in the future, right? jonathan serrie is live in atlanta with more on this how would they learn from the pilots, john than? >> reporter: if you go inside of a cockpit you see the pilots are going over checklists to make sure all of their equipment is working properly and that all of the pilots are on board with the same flight plan. well now doctors are finding that they can drastically reduce surgical errors by adopting a few simple yet highly effective practices. watch. nascar pit crews use them. pilots use them. and now doctors are starting to use checklists to reduce medical errors. >> the data shows decreased mortality. decreased complications for our patients and that is the most important thing. >> reporter: dr. john sweeney employs checklists before, during and after surgeries at emory university hospital making sure his team performs the correct procedure on the right patient and counting each item used in the surgery. >> the role of the checklist is to help take care of simple things so the health care team can really focus on the areas that need their brilliance and need improvizatio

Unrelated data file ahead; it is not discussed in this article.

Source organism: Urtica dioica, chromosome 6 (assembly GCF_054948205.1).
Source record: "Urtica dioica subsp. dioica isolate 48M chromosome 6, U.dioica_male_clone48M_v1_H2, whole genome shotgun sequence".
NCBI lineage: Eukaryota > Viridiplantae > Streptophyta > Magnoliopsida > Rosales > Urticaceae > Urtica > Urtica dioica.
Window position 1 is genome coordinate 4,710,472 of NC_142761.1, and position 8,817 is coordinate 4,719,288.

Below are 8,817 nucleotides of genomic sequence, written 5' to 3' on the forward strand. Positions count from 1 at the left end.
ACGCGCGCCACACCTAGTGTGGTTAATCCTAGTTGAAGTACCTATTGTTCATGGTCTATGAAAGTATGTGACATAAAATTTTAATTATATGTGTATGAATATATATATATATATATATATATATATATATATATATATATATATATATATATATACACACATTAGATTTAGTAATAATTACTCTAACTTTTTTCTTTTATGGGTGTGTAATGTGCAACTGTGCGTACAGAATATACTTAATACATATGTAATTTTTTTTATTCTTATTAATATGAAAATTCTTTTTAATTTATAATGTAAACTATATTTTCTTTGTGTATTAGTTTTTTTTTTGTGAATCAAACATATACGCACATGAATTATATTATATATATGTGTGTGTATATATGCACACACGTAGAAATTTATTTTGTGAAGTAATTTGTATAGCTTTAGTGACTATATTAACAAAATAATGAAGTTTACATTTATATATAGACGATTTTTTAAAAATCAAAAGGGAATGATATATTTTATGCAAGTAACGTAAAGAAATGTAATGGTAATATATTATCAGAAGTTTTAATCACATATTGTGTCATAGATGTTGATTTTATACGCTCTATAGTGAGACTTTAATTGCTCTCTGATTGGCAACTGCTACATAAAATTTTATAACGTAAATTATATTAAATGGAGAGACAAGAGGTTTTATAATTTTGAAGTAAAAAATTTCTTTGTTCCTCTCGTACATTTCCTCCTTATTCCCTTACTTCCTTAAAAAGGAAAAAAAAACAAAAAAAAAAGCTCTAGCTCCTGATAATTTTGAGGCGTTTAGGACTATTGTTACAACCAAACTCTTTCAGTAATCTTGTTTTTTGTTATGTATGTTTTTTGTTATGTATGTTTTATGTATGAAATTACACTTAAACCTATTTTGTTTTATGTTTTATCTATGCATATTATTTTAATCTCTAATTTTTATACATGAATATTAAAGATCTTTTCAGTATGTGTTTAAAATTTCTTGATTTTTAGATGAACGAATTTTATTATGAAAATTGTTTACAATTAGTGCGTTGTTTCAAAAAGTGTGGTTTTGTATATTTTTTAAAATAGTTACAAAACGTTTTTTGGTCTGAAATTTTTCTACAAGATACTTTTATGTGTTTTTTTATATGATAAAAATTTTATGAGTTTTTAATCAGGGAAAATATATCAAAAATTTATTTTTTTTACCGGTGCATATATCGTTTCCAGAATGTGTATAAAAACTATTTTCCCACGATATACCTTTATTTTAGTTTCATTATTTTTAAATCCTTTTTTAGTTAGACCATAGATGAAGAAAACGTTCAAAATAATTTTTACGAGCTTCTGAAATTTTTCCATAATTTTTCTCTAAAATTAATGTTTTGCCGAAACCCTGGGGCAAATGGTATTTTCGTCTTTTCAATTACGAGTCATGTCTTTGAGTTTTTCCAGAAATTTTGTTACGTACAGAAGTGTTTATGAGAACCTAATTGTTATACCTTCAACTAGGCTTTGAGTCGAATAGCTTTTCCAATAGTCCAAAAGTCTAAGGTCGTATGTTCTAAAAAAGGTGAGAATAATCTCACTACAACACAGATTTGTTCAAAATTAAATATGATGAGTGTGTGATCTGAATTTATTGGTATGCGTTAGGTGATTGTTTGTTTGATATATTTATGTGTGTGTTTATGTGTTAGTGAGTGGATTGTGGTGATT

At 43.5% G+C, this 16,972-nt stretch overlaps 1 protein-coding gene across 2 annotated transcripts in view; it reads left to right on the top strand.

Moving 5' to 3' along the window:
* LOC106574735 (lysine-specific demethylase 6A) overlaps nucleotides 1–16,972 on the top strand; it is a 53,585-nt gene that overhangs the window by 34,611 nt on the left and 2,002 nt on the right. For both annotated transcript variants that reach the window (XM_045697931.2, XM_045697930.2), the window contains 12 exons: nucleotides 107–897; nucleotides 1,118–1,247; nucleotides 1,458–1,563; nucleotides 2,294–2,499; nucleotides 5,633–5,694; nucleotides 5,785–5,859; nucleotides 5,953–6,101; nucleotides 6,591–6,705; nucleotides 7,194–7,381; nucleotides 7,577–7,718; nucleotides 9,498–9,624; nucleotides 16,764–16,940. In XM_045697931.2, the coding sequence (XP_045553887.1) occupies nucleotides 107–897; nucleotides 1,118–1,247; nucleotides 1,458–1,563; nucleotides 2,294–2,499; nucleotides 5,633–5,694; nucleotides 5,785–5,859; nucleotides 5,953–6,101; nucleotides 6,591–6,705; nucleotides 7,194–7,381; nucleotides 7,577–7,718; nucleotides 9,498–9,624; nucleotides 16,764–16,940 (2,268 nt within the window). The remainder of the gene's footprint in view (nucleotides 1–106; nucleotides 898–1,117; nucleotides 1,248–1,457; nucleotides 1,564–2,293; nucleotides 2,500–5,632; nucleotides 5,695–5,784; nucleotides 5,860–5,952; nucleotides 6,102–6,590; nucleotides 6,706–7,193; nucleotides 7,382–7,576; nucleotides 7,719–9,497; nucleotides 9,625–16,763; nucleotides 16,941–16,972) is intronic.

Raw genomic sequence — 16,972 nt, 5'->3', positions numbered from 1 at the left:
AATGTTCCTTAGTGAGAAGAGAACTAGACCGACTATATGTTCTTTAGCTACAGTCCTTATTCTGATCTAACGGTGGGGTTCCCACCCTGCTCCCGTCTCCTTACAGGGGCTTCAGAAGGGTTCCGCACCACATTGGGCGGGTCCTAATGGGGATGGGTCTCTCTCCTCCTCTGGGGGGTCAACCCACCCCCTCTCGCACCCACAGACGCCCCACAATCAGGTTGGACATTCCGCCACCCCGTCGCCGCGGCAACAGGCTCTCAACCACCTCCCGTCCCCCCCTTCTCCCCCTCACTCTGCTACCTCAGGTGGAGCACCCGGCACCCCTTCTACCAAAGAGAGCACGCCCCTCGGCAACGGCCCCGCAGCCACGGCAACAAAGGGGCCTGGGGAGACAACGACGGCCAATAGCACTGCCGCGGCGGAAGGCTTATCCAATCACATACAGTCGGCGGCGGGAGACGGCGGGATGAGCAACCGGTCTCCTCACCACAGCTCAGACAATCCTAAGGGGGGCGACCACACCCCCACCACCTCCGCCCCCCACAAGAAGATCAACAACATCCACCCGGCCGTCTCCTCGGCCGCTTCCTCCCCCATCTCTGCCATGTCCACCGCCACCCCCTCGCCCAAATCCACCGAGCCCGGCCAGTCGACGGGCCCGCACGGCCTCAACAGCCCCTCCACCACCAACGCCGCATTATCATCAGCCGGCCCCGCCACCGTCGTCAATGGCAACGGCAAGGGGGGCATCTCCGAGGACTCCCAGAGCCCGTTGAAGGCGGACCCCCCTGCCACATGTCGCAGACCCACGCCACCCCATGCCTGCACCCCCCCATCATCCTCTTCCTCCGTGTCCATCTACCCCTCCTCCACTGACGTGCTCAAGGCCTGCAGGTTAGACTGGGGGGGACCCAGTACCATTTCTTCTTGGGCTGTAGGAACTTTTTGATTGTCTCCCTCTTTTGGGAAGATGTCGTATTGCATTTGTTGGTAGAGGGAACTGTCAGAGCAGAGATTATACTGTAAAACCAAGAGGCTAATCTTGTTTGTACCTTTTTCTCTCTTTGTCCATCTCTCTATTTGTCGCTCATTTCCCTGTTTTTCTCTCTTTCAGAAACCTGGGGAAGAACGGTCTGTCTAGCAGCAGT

. jonathan serrie live in atlanta where the cdc is head qaur ird. -- headquartered. is that the term, jonathan. >> reporter: cdc is staying away from epidemic. the flu is high in some states flu is at epidemic proportions. in other areas the cdc says the flu is at ebb and flow. it may be showing signs of diminishing in some regions such as portions of the south. they're not calling this a national epidemic. they say the ebb and flow is typical of flu seasons and they are going to update us around the numbers around 10:00 this morning. so they are still urging people to go out and get vaccinated because flu may continue to be with us for the weeks ahead, even in these areas where the flu appears to be easing up somewhat. they say that especially children, the elderly and people with underlying health conditions should get vaccinated, bill. bill: what about the vaccinations? has it prompted an uptick in those flu vaccinations? >> reporter: all the media coverage and anecdotal stories you may have heard from family and friends how bad this year's flu is prompted a lot of people to go ou